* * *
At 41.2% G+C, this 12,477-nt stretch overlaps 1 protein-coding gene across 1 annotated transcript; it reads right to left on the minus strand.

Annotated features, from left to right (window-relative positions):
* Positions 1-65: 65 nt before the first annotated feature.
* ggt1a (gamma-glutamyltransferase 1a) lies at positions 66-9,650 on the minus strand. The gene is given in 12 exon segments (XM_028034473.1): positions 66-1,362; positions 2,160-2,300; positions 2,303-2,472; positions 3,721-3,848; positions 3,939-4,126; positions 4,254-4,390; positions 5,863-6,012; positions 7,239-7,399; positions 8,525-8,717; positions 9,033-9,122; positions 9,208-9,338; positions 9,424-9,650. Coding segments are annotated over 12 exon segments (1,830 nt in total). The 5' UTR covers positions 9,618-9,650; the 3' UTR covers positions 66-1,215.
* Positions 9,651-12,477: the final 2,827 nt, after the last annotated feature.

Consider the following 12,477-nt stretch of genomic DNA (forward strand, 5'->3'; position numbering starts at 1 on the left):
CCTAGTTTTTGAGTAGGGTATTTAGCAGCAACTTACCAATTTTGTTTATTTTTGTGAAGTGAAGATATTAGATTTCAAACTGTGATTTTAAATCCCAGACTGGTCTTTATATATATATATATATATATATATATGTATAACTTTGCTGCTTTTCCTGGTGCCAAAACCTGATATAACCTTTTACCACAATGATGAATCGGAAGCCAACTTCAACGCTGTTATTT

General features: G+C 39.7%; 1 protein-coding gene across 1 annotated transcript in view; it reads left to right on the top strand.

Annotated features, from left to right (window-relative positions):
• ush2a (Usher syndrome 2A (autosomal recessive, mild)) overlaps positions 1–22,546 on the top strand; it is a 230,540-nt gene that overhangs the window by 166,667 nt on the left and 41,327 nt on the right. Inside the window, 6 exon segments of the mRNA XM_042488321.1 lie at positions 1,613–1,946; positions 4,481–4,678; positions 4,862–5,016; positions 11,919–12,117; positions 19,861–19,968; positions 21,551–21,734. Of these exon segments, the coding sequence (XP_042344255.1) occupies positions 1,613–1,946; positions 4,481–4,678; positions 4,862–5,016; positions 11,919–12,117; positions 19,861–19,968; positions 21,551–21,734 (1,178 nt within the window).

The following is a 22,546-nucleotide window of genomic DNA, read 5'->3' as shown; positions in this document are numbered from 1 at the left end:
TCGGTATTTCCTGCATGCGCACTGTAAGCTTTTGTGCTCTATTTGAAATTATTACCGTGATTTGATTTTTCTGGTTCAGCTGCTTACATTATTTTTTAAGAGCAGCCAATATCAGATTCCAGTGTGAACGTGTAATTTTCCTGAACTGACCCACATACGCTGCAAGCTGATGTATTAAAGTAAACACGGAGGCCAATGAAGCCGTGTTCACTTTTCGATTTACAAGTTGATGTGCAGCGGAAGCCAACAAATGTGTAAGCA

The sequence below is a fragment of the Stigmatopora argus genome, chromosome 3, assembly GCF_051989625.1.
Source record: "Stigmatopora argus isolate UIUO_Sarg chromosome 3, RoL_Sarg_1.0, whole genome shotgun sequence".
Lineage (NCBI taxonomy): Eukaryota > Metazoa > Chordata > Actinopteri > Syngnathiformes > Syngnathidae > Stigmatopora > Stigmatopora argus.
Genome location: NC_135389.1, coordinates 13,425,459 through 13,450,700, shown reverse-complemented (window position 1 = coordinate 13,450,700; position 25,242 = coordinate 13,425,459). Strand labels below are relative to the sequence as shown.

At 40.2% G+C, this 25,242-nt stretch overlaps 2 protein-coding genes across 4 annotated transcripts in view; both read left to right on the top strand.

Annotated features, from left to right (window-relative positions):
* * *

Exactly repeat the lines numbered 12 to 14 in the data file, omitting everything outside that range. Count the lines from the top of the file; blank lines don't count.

TCGGTATTTCCTGCATGCGCACTGTAAGCTTTTGTGCTCTATTTGAAATTATTACCGTGATTTGATTTTTCTGGTTCAGCTGCTTACATTATTTTTTAAGAGCAGCCAATATCAGATTCCAGTGTGAACGTGTAATTTTCCTGAACTGACCCACATACGCTGCAAGCTGATGTATTAAAGTAAACACGGAGGCCAATGAAGCCGTGTTCACTTTTCGATTTACAAGTTGATGTGCAGCGGAAGCCAACAAATGTGTAAGCA

The sequence below is a fragment of the Stigmatopora argus genome, chromosome 3, assembly GCF_051989625.1.
Source record: "Stigmatopora argus isolate UIUO_Sarg chromosome 3, RoL_Sarg_1.0, whole genome shotgun sequence".